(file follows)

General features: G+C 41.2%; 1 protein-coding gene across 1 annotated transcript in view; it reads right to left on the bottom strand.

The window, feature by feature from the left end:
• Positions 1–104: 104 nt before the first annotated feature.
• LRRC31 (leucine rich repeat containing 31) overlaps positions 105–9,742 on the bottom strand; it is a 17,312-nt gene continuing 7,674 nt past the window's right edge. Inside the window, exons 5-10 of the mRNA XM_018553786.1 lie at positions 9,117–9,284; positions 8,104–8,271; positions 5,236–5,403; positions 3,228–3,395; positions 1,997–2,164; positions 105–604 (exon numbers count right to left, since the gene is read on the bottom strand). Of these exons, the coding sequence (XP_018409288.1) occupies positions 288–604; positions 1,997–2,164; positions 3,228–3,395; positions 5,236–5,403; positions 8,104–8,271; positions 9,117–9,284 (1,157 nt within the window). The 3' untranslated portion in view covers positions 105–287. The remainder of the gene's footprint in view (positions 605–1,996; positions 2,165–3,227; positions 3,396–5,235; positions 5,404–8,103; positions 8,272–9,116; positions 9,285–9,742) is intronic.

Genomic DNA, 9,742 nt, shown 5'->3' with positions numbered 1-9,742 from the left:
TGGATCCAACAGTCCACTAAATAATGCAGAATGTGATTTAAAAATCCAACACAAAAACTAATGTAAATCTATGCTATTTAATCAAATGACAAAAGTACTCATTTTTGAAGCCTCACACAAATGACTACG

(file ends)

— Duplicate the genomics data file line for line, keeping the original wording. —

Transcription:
General features: G+C 41.2%; 1 protein-coding gene across 1 annotated transcript in view; it reads right to left on the bottom strand.

The window, feature by feature from the left end:
• Positions 1–104: 104 nt before the first annotated feature.
• LRRC31 (leucine rich repeat containing 31) overlaps positions 105–9,742 on the bottom strand; it is a 17,312-nt gene continuing 7,674 nt past the window's right edge. Inside the window, exons 5-10 of the mRNA XM_018553786.1 lie at positions 9,117–9,284; positions 8,104–8,271; positions 5,236–5,403; positions 3,228–3,395; positions 1,997–2,164; positions 105–604 (exon numbers count right to left, since the gene is read on the bottom strand). Of these exons, the coding sequence (XP_018409288.1) occupies positions 288–604; positions 1,997–2,164; positions 3,228–3,395; positions 5,236–5,403; positions 8,104–8,271; positions 9,117–9,284 (1,157 nt within the window). The 3' untranslated portion in view covers positions 105–287. The remainder of the gene's footprint in view (positions 605–1,996; positions 2,165–3,227; positions 3,396–5,235; positions 5,404–8,103; positions 8,272–9,116; positions 9,285–9,742) is intronic.

Genomic DNA, 9,742 nt, shown 5'->3' with positions numbered 1-9,742 from the left:
TGGATCCAACAGTCCACTAAATAATGCAGAATGTGATTTAAAAATCCAACACAAAAACTAATGTAAATCTATGCTATTTAATCAAATGACAAAAGTACTCATTTTTGAAGCCTCACACAAATGACTACG